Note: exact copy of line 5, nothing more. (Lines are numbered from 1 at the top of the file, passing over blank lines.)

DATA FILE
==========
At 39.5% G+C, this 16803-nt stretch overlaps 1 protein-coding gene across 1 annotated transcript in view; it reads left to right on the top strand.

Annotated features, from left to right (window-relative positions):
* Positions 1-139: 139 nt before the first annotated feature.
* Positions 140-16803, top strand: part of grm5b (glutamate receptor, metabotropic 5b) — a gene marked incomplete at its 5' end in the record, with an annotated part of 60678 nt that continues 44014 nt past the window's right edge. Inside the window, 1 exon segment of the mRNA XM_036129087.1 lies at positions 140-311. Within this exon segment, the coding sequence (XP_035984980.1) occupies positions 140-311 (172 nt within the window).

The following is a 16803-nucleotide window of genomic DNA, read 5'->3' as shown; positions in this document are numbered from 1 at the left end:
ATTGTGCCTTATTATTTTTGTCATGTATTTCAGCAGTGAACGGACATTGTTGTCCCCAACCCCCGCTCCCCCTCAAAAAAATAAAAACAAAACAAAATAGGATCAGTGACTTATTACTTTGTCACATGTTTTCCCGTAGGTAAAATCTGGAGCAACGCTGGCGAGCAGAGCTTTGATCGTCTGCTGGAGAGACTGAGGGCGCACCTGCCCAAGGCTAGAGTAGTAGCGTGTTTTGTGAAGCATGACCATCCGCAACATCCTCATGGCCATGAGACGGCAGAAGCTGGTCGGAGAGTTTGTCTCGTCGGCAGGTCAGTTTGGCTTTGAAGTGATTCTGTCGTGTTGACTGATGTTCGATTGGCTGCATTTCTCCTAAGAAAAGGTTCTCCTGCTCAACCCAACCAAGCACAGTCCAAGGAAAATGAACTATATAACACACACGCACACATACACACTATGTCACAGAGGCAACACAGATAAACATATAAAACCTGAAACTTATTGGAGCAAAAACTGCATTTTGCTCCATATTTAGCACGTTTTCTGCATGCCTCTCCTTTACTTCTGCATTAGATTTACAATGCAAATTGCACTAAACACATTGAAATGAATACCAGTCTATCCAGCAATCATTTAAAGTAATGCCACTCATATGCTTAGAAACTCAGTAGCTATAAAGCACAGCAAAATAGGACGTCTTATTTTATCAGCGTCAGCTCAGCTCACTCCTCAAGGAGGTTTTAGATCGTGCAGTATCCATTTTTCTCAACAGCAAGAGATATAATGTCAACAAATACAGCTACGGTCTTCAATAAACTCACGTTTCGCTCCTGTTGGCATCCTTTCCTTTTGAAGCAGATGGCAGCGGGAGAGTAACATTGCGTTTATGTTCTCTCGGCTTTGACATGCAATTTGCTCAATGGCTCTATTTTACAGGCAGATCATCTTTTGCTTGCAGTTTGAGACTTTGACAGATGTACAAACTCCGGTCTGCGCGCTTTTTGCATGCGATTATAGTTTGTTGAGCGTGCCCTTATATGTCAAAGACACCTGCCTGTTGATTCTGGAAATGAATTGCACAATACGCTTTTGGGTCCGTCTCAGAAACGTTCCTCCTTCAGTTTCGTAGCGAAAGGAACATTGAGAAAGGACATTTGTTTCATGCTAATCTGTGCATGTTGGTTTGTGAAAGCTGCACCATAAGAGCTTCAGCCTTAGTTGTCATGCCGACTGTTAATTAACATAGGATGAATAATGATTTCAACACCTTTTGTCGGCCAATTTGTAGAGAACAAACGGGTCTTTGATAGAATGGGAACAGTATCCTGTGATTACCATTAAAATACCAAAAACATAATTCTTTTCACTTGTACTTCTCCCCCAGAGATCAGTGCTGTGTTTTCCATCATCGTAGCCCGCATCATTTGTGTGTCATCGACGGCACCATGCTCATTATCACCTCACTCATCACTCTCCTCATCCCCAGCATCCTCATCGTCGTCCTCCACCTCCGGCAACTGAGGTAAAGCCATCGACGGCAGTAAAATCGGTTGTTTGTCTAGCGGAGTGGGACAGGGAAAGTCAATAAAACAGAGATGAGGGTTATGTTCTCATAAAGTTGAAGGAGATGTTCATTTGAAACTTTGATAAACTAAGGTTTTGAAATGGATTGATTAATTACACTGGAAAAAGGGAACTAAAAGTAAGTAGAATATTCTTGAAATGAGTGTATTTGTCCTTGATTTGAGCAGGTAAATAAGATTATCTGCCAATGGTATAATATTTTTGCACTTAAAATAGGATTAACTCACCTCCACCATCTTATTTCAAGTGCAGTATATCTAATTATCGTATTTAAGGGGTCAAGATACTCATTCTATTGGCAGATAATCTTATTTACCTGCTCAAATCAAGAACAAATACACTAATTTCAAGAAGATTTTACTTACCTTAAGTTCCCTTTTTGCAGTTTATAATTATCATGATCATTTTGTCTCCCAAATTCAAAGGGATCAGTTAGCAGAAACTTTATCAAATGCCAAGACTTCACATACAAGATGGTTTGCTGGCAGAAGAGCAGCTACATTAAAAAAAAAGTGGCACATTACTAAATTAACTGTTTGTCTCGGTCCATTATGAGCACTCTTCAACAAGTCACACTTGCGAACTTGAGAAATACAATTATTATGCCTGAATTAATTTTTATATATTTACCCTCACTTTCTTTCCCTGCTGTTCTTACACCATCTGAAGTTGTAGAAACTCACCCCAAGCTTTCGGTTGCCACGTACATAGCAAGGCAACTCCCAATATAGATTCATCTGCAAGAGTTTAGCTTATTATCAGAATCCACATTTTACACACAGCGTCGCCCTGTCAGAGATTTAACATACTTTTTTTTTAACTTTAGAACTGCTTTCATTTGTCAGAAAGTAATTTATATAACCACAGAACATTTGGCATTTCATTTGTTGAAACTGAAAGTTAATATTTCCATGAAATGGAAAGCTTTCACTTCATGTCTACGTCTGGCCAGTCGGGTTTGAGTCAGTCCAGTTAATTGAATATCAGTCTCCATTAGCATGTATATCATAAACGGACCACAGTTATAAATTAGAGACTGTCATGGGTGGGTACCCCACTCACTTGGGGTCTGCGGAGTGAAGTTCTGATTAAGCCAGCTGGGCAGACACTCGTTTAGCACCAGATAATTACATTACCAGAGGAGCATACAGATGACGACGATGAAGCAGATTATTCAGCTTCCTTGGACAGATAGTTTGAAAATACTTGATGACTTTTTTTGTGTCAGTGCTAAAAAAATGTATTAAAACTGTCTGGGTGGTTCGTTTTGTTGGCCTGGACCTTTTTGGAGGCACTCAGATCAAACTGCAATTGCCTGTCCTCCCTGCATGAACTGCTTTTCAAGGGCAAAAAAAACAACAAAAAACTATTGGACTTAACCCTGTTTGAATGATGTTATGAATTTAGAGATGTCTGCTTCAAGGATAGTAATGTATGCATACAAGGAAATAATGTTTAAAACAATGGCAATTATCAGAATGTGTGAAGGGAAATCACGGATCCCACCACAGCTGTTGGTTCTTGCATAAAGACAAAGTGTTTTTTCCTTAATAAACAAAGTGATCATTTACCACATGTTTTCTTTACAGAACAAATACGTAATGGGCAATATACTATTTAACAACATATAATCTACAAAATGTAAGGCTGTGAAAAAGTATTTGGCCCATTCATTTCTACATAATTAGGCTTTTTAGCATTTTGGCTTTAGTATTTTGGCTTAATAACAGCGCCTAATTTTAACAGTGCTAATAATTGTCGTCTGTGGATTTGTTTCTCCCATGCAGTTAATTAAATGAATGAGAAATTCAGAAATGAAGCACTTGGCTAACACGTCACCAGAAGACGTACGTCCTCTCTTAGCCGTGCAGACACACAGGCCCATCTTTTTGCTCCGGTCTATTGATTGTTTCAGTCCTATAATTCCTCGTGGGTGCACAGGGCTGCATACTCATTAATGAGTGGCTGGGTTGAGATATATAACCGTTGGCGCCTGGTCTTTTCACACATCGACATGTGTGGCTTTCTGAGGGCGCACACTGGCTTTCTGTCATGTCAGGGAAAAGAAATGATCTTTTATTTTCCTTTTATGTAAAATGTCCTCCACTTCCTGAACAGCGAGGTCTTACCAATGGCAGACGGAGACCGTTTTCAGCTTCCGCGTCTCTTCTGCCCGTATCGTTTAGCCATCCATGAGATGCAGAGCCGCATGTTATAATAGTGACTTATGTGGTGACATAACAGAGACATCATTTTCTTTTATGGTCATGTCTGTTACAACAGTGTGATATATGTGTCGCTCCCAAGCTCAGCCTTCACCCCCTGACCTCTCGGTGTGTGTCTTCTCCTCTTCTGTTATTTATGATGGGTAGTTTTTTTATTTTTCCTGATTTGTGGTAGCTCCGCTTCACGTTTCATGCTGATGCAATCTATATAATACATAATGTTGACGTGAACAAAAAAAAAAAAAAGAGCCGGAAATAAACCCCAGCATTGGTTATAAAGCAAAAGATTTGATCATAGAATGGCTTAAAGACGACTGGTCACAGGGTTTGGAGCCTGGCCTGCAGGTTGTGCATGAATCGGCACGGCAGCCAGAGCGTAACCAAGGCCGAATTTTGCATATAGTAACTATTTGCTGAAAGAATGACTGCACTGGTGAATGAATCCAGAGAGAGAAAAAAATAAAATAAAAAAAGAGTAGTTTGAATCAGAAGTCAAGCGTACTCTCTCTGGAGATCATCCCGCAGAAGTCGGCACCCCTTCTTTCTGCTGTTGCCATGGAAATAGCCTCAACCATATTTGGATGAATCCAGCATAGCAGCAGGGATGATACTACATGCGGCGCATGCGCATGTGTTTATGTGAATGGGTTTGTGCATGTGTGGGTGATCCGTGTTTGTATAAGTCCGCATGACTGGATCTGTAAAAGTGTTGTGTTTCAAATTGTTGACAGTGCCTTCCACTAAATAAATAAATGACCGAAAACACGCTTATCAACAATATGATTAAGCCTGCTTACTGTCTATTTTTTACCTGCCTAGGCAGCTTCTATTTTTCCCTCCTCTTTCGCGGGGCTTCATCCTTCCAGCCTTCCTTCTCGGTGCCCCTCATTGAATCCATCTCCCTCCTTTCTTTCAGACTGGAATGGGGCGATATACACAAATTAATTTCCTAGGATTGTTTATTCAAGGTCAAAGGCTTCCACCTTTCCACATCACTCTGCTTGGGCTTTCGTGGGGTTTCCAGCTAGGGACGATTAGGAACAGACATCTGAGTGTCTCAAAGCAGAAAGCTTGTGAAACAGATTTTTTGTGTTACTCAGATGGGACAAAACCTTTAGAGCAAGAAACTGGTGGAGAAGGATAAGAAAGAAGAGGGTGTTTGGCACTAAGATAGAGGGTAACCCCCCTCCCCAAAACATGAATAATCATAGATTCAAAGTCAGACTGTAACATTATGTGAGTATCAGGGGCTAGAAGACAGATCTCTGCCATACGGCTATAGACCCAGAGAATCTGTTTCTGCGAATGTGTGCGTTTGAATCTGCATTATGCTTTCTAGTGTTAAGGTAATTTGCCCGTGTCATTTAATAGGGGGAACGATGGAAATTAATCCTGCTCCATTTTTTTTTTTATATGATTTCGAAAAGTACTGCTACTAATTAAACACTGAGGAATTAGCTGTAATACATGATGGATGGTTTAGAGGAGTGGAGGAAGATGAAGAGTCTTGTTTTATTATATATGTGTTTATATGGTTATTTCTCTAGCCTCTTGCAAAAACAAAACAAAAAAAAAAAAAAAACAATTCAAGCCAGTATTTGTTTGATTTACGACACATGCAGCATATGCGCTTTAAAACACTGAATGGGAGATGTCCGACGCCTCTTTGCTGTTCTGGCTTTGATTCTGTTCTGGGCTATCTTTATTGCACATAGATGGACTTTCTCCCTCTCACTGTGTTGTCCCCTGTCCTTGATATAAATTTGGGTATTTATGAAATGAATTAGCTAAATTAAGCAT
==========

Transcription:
The following is a 16803-nucleotide window of genomic DNA, read 5'->3' as shown; positions in this document are numbered from 1 at the left end: